i am not normally much for streaming. there are a few streamers who i can find myself enjoying, but there's a lot of hurdles. i'm not a great multi-tasker, so keeping one on as background noise is often difficult, and i also don't tend to keep the greatest schedule of when creators i like go live. even if i could keep a better grip on my time, though, i just find Twitch culture... exhausting? it's one of the first signs of me descending into a ripe old age where i'll bitch about all the latest technology. i don't get subscriptions and bits and 'hype', and i don't get the emotes, and the weird extra emotes that you have to install browser extensions for.

Twitch, like much of the modern internet, is a double-edged sword. we live in an age where, hypothetically, information and entertainment has been fully democratized - anything you could possibly want, at your fingertips! yet, much like other platforms that have put the power of creation in the hands of 'normal folks', the whole thing has gone kind of pear-shaped. not looking to name names here, but i've seen 'content creators' pivot their whole deal from playing games, Just Like Us, into hosting event after massive event, generally confined to a stable of rotating friends for promotional purposes. streamers have talent agents and shit now. it's weird.

for the last few years, though, i've gone into a bi-annual fugue state and immersed myself deep into streaming, through an event that simultaneously eschews modern Twitch culture while also counting upon its existence. with a little less than a week to go until i plunge back into the depths, now seems like an excellent time to talk about Games Done Quick.

for the unaware, Games Done Quick is a twice-a-year speedrunning marathon, and for the even more unaware, speedrunning is a gaming sub-culture dating back just about as far as any online sub-culture can go, focused on completing games as quickly as possible. i find it hard to accurately gauge how 'mainstream' it's gotten, since i travel in circles that are sort of pre-disposed to engage with video game content, but speedrunning is arguably one of the core pillars Twitch was originally built around, back when it was a strictly gaming-focused platform. people have been uploading their best times as long as there's been ways to upload video to the internet, and even before then, through the 'demo' systems of games like Doom, allowing you to encode the direct actions of the game into an easily sharable 'replay' running within the software.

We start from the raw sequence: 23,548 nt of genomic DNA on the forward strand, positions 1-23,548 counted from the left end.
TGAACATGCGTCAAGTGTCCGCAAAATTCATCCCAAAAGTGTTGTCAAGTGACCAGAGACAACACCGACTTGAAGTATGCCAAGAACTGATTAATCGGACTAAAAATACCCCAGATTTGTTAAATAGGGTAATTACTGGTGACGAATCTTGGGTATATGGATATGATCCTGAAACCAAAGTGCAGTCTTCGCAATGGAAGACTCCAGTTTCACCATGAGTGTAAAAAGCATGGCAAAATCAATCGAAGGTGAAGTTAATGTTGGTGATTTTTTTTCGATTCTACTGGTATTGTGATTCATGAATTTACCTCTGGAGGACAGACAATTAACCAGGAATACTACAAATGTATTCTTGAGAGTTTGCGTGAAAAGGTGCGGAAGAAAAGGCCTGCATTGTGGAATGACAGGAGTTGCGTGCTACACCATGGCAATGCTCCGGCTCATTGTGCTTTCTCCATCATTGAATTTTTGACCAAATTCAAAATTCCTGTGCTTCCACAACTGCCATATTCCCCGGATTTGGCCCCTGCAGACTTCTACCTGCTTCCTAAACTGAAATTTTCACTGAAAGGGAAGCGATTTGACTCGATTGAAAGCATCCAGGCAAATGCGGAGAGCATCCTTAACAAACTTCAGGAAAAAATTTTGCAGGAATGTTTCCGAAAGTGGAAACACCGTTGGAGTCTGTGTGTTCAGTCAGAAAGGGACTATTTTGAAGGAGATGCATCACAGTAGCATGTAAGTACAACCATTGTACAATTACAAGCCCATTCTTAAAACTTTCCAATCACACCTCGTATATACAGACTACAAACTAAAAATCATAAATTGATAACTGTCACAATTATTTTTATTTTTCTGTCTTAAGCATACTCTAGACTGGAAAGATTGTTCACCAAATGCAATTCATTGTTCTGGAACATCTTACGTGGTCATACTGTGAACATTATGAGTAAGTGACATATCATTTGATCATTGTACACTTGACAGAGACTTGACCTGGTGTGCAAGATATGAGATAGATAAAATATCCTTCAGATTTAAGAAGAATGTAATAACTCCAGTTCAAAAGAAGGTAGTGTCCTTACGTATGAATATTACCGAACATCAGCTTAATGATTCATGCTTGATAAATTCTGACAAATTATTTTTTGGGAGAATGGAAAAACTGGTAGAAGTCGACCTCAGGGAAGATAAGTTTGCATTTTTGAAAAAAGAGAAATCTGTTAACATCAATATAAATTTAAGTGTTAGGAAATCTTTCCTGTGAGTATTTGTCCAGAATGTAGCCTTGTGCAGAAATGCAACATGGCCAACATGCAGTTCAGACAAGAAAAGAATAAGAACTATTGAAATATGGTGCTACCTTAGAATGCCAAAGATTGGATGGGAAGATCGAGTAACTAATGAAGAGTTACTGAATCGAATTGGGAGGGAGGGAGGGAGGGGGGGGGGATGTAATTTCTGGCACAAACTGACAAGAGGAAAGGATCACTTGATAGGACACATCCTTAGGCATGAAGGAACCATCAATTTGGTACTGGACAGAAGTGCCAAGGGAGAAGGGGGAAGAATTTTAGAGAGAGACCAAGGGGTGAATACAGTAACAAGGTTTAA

i've had a sort of loose understanding of speedrunning for a long time, and even saw the name 'Games Done Quick' pop up here and there, but it was only at the cusp of 2018 that i really began engaging with speedrunning content actively. the single point i always trace my fascination back to is a video by AverageTrey, covering the history of Super Mario Sunshine speedrunning in a format inspired by Summoning Salt, another YouTuber who's content was rather niche at the time but has since blown up quite substantially.

so, in late 2017, i was hooked. through a combination of my nostalgia for Sunshine and an appreciation for the dramatic flair of AverageTrey's video, i was starting to get more and more curious about this whole 'speedrunning' thing, not just on its surface, but as a hobby that's spiralled into countless fractals of even more sub-communities. after the new year, in that first week of January, my family members came down with a bit of a cold, leaving me stuck in my room for quite a while. and, wouldn't you know it, that Games Done Quick thing i've heard about is on. i wonder how that's going?

instantly hooked. the first run i saw (which, if memory serves me correctly, would be Ratchet & Clank) isn't in my personal hall of fame or anything, but i stuck around and found that the appeal of GDQ didn't take long to make itself clear to me. even as far back as 2018, i was seeing the strain on Twitch's culture as 'ordinary people' converted a hobby into a new frontier of making a living as an entertainer - Games Done Quick is, in some ways, the antithesis of that.

for starters, GDQ isn't about one single entertainer, trying to constantly interact with hundreds of people at once. every run feels like its own little capsule of love for any given game. there's almost an Olympics-esque quality to it, where people get the opportunity to represent their community on the world stage, and they're almost never alone in that endeavor, bringing along fellow runners to help commentate. there's much less theatrics about personal brands and parasocial relationships, and more of a focus on friendly competition and joy. go watch almost any Games Done Quick speedrun, and you'll see that these people love the games and the opportunity to share that love, often using their closing remarks to speak about how their own speedrunning community has made their life better and encouraging anyone who's curious to come join.

and it really is all kinds of communities, whether it's the biggest game of the year or a Sega Saturn shmup that only the three people on stage actively run. Games Done Quick is an excellent way to see a huge breadth of games, and to see people who have utterly mastered those games, no matter how obscure. for an entire week, you can turn the stream on and see almost any type of game, and almost every time the week is up, i find myself saying "i hadn't heard of that one, i should think about buying it..."

and then, of course, there's the banner that brings all these niche little communities together for a full 168 hours of non-stop entertainment. Games Done Quick is a charity event, and a fairly substantial one at that, raising millions for causes like the Prevent Cancer Foundation or Doctors Without Borders. i will fully cop to having an embarrassing amount of investment in tracking how these events do on this front, but i'll also gladly acknowledge that there's conversations to be had about the nature of large charity organizations. the long and short of it, to me, boils down to this - yes, direct action and giving money directly to those in need is probably a better option, but i'm not going to complain that these millions get pooled together for good causes, and i don't find anything especially 'corrupt' about the concept of paying employees to manage these events as long as everything is kept above deck.